--Samuel "Kaiser" Villarreal
"We keep the maps and assets intact, and write a game module for the engine to load them and run the mechanics (so we can keep the original physics, animation subsystems and such intact without having to lossy conversions). If you check out the install folder, aside from the file dates (those get lost in depot construction), they are in fact all the original files straight from a DOS B:OUW install."
--Edward "Edward850" Richardson, developer
"We're very happy for our friends @NightdiveStudio! They'll carry the torch with distinction, we have no doubt. Can't wait to play!"
Atari only retains the distribution rights to the Blood series, and so is only able to authorize the project due to provisions that allowed for the upgrading of the game.
"Atari, however, owns the digital distribution rights for the original game, which came out in 1997. The terms of its ownership includes limited provisions for updating the game. Atari chief operating officer Todd Shallbetter emailed Polygon with the following statement: “We are not changing the game. We have distribution rights and this version is just being updated and optimized for modern operating systems and hardware.”"
--How do two companies own the rights to Blood?, Polygon (December 12, 2018)
"It has been both a great pleasure and an honor to have had the opportunity to work with Atari to update this classic game title that helped firmly cement the FPS as one of the most popular game genre. We look forward to sharing the gory splendor of Blood: Fresh Supply with a new generation of gamers as well as with the many current fans eager to play one of their favorite titles on contemporary PCs."
--Larry Kuperman, Director of Business Development at Nightdive Studios
"We have been working hard over the last week or so, listening to your feedback and comments and, today we are happy to release our first patch for Blood: Fresh Supply!"
A test version patch, version 1.8.6, was released on May 12, 2019 followed by a final 1.8.8 release on May 14, 2019; these address some of the issues raised by players, as well as general bug fixing (including communications with Dustin "Bloatoid" Twilley to get better Death Wish compatibility).
"I haven't tried it myself so I can't comment on the quality of the remaster, but the list of features does seem to be pretty extensive for such an old game. That said, I have noticed some complaints about the gameplay feeling slightly off when compared to the original, so if you do decide to grab yourself a copy, make sure to do a bit of research beforehand."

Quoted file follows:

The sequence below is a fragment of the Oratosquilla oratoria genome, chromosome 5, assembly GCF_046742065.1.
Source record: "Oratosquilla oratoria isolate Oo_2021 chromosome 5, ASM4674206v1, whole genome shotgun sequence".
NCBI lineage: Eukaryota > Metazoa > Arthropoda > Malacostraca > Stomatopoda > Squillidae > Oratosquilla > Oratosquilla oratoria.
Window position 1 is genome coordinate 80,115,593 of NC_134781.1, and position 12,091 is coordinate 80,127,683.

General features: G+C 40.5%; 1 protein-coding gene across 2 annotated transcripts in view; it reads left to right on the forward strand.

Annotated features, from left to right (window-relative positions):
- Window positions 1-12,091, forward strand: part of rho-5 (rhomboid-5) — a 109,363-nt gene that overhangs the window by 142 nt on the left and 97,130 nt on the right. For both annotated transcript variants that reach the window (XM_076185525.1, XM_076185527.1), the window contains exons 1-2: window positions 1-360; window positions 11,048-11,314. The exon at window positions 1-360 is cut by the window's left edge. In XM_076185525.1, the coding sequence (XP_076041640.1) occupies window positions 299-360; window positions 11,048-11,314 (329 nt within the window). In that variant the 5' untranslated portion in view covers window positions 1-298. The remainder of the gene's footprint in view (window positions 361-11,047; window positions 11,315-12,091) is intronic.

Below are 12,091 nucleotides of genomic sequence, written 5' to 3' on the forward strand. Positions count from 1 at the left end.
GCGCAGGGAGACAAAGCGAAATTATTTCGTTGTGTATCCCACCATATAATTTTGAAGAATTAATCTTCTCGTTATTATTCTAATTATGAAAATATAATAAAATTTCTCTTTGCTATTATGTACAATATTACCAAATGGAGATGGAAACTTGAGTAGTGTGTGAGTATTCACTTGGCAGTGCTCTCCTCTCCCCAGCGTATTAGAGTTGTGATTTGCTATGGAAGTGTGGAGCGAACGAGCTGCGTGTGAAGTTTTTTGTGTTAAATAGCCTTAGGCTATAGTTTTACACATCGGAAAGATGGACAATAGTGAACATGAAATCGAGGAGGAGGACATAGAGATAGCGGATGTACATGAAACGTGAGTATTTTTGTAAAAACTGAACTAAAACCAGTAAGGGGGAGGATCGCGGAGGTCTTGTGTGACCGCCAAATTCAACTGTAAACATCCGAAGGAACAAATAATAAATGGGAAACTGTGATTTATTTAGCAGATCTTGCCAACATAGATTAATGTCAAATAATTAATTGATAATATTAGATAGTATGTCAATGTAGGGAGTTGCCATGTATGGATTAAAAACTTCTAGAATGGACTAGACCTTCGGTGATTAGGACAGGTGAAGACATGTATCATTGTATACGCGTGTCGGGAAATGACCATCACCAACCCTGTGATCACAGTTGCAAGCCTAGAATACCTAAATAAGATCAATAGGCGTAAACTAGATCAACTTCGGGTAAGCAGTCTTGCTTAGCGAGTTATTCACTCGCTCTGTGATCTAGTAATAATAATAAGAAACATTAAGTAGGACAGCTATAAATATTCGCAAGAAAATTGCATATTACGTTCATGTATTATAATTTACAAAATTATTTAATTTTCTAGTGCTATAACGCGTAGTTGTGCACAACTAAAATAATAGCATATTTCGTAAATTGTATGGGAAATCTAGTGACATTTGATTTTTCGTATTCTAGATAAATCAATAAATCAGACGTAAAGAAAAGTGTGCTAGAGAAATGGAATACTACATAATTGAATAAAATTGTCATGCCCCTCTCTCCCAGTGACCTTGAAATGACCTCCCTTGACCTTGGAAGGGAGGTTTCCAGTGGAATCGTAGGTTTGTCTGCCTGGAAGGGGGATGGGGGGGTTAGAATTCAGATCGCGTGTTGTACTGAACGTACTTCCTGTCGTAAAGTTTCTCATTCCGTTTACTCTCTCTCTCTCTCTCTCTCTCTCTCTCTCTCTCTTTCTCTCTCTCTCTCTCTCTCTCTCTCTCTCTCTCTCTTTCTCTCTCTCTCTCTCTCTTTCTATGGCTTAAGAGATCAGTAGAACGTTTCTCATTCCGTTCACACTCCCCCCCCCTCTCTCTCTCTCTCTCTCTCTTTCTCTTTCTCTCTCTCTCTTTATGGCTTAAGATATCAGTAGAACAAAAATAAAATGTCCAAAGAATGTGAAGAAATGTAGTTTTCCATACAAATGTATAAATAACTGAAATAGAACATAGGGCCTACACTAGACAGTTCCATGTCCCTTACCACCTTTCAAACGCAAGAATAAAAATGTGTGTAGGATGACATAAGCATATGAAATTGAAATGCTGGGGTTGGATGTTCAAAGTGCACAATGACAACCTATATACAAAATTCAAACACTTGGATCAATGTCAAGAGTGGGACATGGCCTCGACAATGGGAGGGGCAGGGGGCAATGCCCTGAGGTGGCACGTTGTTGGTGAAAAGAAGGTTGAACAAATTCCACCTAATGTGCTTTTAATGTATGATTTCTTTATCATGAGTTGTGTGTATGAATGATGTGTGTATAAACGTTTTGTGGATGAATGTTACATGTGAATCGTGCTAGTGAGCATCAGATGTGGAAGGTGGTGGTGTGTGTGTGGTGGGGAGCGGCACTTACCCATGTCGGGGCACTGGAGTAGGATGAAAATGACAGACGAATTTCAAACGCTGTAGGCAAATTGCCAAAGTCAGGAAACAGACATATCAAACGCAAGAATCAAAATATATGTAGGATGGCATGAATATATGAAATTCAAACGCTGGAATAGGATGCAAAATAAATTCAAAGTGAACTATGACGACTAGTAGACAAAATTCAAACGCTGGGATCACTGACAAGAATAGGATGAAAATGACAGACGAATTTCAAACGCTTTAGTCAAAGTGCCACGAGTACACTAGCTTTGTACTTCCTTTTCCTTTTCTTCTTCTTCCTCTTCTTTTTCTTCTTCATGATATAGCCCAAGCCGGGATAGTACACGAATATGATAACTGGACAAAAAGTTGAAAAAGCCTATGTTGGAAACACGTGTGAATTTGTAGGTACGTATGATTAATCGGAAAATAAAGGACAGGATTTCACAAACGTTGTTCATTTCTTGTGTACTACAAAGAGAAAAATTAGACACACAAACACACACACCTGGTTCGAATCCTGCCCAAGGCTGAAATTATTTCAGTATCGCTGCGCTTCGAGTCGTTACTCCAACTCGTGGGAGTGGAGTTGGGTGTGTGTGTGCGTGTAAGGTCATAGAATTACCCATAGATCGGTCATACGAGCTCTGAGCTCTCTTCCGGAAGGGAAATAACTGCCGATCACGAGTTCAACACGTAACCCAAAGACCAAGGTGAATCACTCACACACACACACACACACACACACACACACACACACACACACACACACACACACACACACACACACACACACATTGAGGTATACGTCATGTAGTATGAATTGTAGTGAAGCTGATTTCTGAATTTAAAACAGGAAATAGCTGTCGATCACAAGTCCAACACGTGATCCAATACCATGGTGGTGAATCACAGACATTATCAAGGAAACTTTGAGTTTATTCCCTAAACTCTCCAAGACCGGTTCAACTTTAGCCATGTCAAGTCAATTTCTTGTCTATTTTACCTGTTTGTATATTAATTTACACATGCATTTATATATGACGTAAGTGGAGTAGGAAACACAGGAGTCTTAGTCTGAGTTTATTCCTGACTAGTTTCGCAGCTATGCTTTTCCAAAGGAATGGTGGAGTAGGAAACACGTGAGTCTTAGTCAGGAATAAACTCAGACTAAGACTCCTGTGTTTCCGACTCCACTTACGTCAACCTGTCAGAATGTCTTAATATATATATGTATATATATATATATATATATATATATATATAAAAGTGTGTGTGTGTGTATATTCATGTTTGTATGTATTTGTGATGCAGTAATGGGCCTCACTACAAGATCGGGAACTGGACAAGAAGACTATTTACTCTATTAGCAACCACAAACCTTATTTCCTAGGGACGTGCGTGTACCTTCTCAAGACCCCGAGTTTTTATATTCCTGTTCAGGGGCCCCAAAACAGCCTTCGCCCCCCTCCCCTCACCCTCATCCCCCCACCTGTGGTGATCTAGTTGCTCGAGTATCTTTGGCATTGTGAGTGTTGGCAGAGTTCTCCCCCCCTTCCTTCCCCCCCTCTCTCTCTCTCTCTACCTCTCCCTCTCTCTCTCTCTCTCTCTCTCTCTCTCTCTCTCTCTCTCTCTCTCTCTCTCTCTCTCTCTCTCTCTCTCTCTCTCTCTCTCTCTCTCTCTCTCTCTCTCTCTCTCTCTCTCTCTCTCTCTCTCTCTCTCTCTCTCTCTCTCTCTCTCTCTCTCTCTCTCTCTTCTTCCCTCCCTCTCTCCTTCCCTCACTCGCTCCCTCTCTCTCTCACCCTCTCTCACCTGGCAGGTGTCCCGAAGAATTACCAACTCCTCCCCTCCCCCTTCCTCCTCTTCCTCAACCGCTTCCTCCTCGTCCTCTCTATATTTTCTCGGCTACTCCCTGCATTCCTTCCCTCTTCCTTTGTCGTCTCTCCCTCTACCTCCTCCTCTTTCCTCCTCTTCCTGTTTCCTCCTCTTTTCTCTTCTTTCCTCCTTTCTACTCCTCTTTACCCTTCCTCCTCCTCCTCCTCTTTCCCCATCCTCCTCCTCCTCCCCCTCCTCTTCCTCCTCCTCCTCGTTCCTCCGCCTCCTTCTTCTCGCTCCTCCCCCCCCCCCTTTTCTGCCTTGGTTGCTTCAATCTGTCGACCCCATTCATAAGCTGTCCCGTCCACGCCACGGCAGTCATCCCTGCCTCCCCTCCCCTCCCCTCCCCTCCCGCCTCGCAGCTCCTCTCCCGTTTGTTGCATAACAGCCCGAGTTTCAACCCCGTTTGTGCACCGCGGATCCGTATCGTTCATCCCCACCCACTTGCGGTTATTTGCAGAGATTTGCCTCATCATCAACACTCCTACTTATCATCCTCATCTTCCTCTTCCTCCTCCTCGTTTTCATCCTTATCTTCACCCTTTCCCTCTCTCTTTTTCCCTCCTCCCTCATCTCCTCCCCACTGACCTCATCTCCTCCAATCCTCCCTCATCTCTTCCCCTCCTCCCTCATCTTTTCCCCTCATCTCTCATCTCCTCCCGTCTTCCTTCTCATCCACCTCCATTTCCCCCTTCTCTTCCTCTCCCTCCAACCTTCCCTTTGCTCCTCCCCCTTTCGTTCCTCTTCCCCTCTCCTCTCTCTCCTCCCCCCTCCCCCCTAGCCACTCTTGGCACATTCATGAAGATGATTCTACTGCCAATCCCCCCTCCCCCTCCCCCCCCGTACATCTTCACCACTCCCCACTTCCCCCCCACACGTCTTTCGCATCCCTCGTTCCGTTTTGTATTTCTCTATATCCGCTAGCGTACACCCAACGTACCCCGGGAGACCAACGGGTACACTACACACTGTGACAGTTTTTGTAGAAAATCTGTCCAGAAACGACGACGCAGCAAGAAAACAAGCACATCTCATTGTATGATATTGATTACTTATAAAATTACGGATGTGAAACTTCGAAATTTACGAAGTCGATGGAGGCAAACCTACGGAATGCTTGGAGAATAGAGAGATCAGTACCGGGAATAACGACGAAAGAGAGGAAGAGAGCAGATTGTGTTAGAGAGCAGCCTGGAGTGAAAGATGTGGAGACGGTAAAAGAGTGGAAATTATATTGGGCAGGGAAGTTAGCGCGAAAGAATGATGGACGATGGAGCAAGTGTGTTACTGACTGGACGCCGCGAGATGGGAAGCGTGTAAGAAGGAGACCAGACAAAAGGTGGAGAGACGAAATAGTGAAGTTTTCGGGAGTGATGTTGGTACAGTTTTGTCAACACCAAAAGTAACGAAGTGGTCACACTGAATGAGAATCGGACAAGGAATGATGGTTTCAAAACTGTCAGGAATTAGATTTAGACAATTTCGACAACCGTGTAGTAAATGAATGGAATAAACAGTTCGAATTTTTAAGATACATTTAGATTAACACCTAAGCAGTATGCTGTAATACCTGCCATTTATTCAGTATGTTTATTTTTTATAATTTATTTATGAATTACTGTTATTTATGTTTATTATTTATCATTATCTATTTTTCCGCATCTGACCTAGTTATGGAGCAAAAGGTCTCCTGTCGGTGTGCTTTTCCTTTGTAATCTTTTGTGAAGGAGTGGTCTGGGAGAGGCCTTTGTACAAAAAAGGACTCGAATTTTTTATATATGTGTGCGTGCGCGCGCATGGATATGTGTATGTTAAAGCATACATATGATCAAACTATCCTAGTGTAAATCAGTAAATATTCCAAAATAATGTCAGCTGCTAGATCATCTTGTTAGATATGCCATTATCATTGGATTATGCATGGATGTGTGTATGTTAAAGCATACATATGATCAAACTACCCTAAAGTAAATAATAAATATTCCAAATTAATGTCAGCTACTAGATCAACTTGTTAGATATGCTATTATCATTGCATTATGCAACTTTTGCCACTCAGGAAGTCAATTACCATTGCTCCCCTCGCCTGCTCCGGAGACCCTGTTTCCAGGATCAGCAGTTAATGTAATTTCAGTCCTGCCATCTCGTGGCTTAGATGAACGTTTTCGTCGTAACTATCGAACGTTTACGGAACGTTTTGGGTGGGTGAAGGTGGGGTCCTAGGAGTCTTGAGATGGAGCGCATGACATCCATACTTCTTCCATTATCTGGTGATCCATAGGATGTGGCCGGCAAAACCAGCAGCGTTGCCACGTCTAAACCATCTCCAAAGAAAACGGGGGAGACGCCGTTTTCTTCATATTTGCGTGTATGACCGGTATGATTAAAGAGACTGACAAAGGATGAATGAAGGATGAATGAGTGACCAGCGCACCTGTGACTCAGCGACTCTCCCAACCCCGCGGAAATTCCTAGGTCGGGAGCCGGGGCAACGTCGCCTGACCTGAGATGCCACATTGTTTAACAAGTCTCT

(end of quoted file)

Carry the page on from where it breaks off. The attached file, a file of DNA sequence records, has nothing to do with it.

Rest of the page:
Even prior to release, the effort was criticised for its usage of Nightdive's own Kex Engine rather than the actual Build Engine. In effect, this qualifies the release as more of a recreation, like the fan made Transfusion or ZBlood, than a true source port. Unlike either of those however, it does still work with the authentic files and formats, supporting all established fan add-on content, which further blurs the lines. It also has notably higher system requirements than the other ports already available, limiting its appeal to users of older hardware.
Post-launch Fresh Supply has been harshly received by many in the community, particularly by regulars on the Altar of Stone, the denizens of the Duke4 forums, and critic Civvie 11, for its perceived inaccuracy (including sound and graphical issues, off physics and balancing, and odd enemy and entity behaviours) compared to Build powered ports like BloodGDX and NBlood as well as the DOS original. Such inaccuracies were particularly apparent in user maps, such as crashes in the first level of second episode of Death Wish. Demos are also not provided, which has been the main means of benchmarking accuracy in the other ports.
Other concerns pertain to its effect on the game's legacy, with controversy swirling around Fresh Supply supplanting the vintage release on services such as GOG.com; even with the DOS version of One Unit: Whole Blood still available as an extra, thereby also retaining access for other ports. Reservations also remain about commercial re-releases of older games in general, where there are already community supported solutions available. It should be noted however that unlike with Doom or Duke Nukem 3D, none of the unofficial Blood ports are legally sanctioned by route of an open source code release.
Fresh Supply has however been positively received by the general audience, with high scores on its store pages. It also was graced with positive notices by reviewers and publications such as Gmanlives, Rock Paper Shotgun, PC Gamer, AusGamers and more.
This can partly be ascribed to excitement by casual players simply at the chance to revisit the cult classic; much of the press coverage serves more as a retrospective on the design of the actual game itself than an in-depth look at the intricacies of the re-release.